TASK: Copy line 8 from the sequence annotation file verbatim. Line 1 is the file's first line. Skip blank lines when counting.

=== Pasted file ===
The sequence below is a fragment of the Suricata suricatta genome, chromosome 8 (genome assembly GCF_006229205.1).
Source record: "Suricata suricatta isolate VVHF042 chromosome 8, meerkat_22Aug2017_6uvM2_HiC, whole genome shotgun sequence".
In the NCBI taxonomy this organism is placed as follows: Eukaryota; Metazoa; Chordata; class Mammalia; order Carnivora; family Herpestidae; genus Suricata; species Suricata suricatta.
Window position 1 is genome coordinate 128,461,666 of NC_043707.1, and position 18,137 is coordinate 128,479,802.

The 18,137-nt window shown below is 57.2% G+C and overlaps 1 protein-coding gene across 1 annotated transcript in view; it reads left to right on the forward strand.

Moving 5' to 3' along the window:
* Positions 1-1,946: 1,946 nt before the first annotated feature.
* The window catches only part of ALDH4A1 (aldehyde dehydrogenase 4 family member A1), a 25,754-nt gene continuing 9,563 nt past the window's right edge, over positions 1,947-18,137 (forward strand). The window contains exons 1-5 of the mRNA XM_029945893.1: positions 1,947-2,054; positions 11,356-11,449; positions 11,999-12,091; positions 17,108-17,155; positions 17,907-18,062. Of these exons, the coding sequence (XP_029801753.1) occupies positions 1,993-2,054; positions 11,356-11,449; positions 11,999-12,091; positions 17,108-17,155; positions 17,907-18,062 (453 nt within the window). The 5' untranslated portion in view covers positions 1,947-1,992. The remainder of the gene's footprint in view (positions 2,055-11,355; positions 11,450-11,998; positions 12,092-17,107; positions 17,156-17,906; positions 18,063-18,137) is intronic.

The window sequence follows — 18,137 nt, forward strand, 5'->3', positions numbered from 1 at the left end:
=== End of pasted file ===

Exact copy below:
* The window catches only part of ALDH4A1 (aldehyde dehydrogenase 4 family member A1), a 25,754-nt gene continuing 9,563 nt past the window's right edge, over positions 1,947-18,137 (forward strand). The window contains exons 1-5 of the mRNA XM_029945893.1: positions 1,947-2,054; positions 11,356-11,449; positions 11,999-12,091; positions 17,108-17,155; positions 17,907-18,062. Of these exons, the coding sequence (XP_029801753.1) occupies positions 1,993-2,054; positions 11,356-11,449; positions 11,999-12,091; positions 17,108-17,155; positions 17,907-18,062 (453 nt within the window). The 5' untranslated portion in view covers positions 1,947-1,992. The remainder of the gene's footprint in view (positions 2,055-11,355; positions 11,450-11,998; positions 12,092-17,107; positions 17,156-17,906; positions 18,063-18,137) is intronic.